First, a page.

Japanese Holly & Forsythia

ilexmariesii (300x297)Ilex crenata ‘Mariesii’ – This slow-growing cultivar of Japanese Holly has tiny rounded leaves held in dense clusters, giving it a very sculptured look. It is often used as a bonsai specimen in oriental gardens and also works well in containers. The growth habit is somewhat irregular but is easily controlled with light pruning. Grows 3-5′ high by 2-3′ wide. Hardy to zone 5.

ilexgoldeng (300x289)Ilex crenata ‘Golden Gem’ – This evergreen shrub is an RHS Award of Garden Merit winner and features rounded golden-yellow leaves that form a dense canopy. It has insignificant flowers and a spreading growth habit, making it an ideal shrub for mass planting. With a little finesse pruning it can be trained into a bonsai specimen. Grows 2-3′ high by 4′ wide. Hardy to zone 6.

ilexfastigiata1 (300x294)Ilex crenata ‘Fastigiata’ – The upright columnar growth of this cultivar very much mimics that of Irish Yew, making it ideal as a centerpiece in narrow urn-shaped containers. Occasional tip pruning is important in regards to density, as un-pruned specimens often get leggy with the branches peeling outwards. Tiny black berries. Grows 5-7′ high by 2-3′ wide. Zone 5.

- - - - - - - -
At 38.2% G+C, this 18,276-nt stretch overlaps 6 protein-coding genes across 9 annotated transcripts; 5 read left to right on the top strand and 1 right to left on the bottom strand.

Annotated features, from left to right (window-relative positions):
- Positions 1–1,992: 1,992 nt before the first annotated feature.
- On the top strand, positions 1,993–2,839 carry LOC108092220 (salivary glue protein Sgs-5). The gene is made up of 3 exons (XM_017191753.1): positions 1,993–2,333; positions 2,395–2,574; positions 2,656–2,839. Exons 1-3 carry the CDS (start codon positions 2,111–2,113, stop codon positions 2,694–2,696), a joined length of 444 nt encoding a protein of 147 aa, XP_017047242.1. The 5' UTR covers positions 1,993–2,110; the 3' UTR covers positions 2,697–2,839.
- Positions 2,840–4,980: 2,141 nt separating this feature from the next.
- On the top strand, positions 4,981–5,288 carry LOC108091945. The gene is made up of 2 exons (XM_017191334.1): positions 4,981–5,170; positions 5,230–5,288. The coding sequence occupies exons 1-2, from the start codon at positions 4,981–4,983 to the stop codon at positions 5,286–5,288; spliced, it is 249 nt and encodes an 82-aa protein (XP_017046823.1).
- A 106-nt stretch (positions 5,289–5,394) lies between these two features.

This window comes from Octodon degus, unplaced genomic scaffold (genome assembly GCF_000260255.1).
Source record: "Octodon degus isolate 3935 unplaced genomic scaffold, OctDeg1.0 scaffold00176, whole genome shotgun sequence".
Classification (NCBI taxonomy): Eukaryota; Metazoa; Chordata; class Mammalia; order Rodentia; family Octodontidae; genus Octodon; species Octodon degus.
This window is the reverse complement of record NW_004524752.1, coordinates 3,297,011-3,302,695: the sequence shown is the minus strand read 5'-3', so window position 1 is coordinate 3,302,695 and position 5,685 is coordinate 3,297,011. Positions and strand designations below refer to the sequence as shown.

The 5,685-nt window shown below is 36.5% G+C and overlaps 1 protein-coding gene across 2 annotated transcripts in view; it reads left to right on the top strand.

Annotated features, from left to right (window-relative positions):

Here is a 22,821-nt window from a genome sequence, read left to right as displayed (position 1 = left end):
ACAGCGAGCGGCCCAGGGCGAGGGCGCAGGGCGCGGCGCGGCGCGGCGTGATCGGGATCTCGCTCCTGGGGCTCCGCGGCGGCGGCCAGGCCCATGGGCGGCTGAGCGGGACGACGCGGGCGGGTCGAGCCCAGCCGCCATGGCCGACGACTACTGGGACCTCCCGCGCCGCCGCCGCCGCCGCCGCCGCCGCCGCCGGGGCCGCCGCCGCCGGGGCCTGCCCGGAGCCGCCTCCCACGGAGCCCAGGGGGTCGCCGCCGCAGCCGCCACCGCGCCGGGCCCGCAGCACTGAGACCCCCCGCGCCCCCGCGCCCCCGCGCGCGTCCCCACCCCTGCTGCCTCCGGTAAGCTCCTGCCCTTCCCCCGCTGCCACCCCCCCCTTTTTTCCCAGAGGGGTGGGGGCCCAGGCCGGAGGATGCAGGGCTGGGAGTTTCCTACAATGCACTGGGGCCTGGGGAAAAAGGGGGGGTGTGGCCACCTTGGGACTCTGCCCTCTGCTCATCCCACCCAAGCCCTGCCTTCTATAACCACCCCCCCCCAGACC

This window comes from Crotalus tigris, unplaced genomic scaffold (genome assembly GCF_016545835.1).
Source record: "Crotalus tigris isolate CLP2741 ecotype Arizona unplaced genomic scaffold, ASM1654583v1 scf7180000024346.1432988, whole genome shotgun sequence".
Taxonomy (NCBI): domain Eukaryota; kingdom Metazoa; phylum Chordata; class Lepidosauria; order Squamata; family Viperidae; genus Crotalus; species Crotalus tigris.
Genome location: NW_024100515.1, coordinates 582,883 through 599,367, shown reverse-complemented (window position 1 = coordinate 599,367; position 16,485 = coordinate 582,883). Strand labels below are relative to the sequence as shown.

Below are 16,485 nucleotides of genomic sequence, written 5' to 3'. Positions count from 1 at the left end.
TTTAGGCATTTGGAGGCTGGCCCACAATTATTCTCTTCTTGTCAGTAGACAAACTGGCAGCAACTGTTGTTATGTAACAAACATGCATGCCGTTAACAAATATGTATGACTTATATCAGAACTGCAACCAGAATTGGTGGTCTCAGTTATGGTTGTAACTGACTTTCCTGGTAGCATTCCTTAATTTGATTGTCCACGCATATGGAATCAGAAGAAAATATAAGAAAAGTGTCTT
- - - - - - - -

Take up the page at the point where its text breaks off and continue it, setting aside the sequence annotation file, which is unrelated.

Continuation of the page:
forsythiakarlsax (294x300)Forsythia x intermedia ‘Karl Sax’ – This cultivar is slightly hardier than ‘Spectabilis’ with flowers buds not usually harmed by late frosts. It features more graceful arching branches than ‘Beatrix Farrand’ with these bearing deep golden yellow flowers (with a darker throat) for about 2-3 weeks, before the leaves emerge. Grows 8-10′ high by 10-12′ wide. Hardy to zone 5.

forgoldtide (300x289)Forsythia x intermedia GOLD TIDE (syn. ‘Courtasol’, MAREE D’OR) – A dwarf cultivar that was germinated from seed that came from an irradiated ‘Spring Glory’ Forsythia. It produced a compact plant with bright yellow blooms emerging from late winter to early spring, before the leaves emerge. A good choice for slopes or banks. Grows 20″ high by 4′ wide. Hardy to zone 5.

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